- Too much monotonous sculpting
- Followers are a bit stupid, and don’t seem to have any self-preservation instinct
- Lengthy load times, performance varies depending on a device
- Needs Internet connection to play
- For a god-sim game, players get frustratingly little godlike abilities at the initial stages, and some may lose interest before they unlock interesting stuff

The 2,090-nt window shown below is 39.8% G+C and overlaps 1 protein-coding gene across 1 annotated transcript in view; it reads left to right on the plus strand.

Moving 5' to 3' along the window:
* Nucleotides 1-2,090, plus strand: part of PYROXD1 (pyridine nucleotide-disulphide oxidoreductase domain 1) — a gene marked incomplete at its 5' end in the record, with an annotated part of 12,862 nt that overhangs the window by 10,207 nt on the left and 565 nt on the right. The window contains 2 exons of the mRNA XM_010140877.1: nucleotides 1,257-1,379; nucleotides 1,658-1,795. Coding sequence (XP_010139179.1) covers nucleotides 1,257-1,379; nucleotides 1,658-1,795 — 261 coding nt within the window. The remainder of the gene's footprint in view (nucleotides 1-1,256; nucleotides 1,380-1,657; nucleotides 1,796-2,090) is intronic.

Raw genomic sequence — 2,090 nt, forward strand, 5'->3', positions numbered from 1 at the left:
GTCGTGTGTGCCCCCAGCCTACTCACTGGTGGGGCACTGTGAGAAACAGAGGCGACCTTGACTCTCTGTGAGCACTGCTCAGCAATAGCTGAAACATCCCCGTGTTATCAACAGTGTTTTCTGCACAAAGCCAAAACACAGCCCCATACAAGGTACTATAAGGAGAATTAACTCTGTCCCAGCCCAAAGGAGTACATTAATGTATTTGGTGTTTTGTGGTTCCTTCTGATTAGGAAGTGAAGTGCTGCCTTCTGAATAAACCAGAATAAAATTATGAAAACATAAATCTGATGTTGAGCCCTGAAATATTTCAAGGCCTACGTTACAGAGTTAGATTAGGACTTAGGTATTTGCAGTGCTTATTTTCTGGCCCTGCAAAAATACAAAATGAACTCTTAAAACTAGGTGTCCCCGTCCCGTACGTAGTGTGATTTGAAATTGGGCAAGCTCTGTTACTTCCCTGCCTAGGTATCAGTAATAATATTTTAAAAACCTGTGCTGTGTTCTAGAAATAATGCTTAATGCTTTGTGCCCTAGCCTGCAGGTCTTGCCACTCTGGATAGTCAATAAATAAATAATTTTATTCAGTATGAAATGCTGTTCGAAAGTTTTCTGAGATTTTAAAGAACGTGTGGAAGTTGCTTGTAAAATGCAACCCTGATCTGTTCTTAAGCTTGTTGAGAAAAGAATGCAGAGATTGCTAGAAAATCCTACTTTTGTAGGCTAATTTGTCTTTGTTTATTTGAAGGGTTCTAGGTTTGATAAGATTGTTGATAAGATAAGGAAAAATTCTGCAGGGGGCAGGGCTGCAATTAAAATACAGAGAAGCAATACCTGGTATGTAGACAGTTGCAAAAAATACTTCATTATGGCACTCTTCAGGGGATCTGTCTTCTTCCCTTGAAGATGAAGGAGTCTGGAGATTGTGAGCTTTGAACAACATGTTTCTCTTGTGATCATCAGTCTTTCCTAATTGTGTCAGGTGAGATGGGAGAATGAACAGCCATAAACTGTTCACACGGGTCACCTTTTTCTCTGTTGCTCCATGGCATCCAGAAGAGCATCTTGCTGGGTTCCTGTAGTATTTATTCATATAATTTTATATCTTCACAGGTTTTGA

At some point, I caught myself thinking – is it possible not to screw up the civilization, and help it evolve the peaceful way? I am still not sure, but at some point you will unlock the ability to set the Commandments, which are diverse, but define the course your civilization takes in the development. For example, you can choose for your people to have a gender labor division, which defines whether it is going to be a patriarchal society (where men work, women tend to children), or matriarchal (where women work, and men raise children and mind the housework). It is from that point that the game’s development has a potential to develop into something truly immersive, but you have to have patience to get there. If you don’t, you might get bored with the repetitiveness of sculpting, limited by your own scarce godlike abilities.